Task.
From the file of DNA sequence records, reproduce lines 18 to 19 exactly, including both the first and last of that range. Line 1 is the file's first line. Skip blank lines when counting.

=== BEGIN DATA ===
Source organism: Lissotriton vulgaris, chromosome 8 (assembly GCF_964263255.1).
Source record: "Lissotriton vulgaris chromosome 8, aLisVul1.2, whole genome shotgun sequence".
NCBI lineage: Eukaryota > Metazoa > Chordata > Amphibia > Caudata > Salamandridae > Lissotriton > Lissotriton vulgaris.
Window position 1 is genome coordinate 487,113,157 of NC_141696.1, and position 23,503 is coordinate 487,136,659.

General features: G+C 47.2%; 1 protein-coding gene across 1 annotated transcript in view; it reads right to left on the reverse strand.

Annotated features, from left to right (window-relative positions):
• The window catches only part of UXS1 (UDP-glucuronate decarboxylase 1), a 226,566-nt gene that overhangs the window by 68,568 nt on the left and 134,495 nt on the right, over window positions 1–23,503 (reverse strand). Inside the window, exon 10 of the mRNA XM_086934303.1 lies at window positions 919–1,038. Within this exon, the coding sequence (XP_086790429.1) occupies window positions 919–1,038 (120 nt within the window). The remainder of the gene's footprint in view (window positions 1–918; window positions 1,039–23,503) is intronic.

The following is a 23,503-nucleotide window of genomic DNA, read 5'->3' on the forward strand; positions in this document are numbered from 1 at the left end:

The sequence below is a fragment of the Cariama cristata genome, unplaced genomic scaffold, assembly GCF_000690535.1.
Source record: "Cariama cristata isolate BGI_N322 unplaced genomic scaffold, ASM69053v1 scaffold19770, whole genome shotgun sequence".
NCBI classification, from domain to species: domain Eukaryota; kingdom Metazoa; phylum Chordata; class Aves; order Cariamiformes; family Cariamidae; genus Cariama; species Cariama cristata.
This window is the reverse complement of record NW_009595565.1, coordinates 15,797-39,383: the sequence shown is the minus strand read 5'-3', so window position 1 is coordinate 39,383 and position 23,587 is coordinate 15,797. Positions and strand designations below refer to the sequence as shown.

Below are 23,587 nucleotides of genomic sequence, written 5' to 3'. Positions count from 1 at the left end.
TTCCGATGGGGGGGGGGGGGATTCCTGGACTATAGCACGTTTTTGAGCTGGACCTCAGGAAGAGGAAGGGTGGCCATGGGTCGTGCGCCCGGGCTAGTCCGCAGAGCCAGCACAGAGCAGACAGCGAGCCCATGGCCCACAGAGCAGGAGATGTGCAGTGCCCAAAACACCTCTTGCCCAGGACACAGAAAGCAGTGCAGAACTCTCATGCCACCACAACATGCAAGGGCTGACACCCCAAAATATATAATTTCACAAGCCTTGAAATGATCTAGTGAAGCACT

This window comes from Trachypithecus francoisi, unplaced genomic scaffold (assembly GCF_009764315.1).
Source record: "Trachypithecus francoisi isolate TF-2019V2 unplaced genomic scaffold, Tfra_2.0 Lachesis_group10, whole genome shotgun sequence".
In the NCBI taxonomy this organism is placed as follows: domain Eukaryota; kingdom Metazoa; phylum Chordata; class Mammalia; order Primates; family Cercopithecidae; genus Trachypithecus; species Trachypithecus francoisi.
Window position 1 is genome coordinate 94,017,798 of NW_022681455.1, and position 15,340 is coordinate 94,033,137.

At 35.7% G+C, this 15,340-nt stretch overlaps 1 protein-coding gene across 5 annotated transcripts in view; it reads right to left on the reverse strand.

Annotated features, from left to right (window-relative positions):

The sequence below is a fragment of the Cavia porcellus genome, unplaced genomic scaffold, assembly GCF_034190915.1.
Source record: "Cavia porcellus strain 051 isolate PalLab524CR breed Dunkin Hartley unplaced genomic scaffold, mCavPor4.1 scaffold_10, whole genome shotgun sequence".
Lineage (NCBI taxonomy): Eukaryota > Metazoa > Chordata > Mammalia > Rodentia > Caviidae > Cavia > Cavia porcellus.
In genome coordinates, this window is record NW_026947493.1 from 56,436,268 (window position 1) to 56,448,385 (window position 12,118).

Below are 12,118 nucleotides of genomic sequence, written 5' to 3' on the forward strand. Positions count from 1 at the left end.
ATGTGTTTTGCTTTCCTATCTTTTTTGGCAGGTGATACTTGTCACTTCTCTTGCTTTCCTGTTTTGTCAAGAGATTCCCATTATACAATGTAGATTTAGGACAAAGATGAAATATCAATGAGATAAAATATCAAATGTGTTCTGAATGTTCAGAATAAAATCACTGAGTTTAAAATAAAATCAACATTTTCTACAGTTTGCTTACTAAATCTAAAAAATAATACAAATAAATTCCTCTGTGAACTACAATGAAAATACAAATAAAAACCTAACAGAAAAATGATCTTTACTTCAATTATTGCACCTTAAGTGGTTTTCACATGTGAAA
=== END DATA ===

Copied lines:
Window position 1 is genome coordinate 94,017,798 of NW_022681455.1, and position 15,340 is coordinate 94,033,137.

At 35.7% G+C, this 15,340-nt stretch overlaps 1 protein-coding gene across 5 annotated transcripts in view; it reads right to left on the reverse strand.